Helene Kouzoujian Rimer read her compelling and arresting poem, “When Water Was Trash,” at the Glen Arbor Arts Center’s “Words for Water” poetry throw-down on July 31. The outdoor event was a collaboration between the Arts Center and FLOW. Poets and performers were invited to read works that sought to answer the question: “Who owns the water? People? Communities? Corporations? Nobody?” Click here to watch a livestream recording of the poetry throw-down.
FLOW’s “Art Meets Water” initiative seeks to develop a deep sense of stewardship for our Great Lakes by celebrating the creativity and passion sparked by these magnificent freshwater resources. “Art Meets Water” is an ongoing series of collaborations with committed artists, inspired by the ability of art to amplify our critical connection to water. The Great Lakes Belong to All of Us. “All of Us” speaks to the many kinds of beautiful diversity in our Great Lakes community.
When Water was Trash
Last month I learned that water was trash.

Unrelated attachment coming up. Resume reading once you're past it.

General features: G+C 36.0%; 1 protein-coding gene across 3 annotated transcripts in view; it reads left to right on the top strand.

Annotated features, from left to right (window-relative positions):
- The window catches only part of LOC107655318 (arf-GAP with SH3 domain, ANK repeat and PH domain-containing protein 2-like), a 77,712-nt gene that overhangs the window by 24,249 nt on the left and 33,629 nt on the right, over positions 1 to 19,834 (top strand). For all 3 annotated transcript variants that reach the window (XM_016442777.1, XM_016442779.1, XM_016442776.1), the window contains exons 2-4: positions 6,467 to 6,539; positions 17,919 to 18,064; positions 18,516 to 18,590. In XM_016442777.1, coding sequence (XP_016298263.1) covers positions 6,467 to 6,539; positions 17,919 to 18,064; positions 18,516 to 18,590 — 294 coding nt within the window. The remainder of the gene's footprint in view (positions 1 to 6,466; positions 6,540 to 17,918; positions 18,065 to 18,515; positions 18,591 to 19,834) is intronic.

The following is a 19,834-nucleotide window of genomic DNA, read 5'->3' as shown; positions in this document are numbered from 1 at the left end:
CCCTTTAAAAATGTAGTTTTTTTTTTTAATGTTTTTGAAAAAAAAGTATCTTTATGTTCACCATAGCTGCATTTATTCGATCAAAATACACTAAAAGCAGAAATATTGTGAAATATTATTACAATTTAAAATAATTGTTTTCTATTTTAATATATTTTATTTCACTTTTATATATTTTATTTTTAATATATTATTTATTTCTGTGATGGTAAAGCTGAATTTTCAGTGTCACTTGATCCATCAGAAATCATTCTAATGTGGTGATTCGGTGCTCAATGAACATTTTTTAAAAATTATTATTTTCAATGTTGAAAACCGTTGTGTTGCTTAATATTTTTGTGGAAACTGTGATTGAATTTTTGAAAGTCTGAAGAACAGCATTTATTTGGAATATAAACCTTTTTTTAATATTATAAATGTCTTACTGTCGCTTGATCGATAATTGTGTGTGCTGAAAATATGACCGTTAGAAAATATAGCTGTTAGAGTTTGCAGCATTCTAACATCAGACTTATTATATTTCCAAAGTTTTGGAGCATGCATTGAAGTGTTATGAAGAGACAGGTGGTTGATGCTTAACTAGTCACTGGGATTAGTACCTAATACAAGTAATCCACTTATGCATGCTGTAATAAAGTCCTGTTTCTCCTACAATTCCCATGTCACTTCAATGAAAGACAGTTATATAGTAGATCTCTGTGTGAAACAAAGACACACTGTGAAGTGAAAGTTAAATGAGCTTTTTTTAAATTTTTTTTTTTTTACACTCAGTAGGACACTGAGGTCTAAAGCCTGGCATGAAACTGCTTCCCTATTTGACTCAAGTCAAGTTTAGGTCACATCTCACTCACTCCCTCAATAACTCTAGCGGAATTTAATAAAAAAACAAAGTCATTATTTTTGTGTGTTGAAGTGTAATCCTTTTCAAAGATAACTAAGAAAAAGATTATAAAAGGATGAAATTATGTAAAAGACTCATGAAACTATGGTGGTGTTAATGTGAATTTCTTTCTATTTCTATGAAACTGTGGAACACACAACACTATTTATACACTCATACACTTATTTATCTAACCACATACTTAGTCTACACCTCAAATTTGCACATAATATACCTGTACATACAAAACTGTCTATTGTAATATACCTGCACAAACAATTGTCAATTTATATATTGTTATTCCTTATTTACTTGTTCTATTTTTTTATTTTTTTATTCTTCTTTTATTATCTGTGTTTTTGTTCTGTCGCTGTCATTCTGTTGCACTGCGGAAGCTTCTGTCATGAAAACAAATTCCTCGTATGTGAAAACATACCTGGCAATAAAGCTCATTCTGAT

It didn’t want to be.
A bottle of unopened water.
Its life-giving elixir
In a plastic cocoon
Never to emerge, never to unleash its magic:
To revive a parched mouth.
To make the plants in Mary Lee’s garden grow.
To shake the poplar leaves in a rainstorm frenzy.
Instead they caught it. Captured it. Capped it. Strangled it.
Owned it for free and sold it for gold. Water became cash.
And, then someone accidently dropped it in the Platte River.
For me to pick up, on a river clean-up day
in a plastic black bag with garbage.
Why didn’t I open it and pour it in the river? Because it was trash.
Now, doomed to live its million-year journey in the trash mountain, in Glen’s Landfill with millions of unopened bottles of water, from soccer games, yoga workouts, picnics, meetings; mountains of them, waiting to come, at Costco, Walmart, Meijer, gas stations, vending machines, every grocery store.
When I am old, I will tell of the day when water was sold for gold, and when water was trash.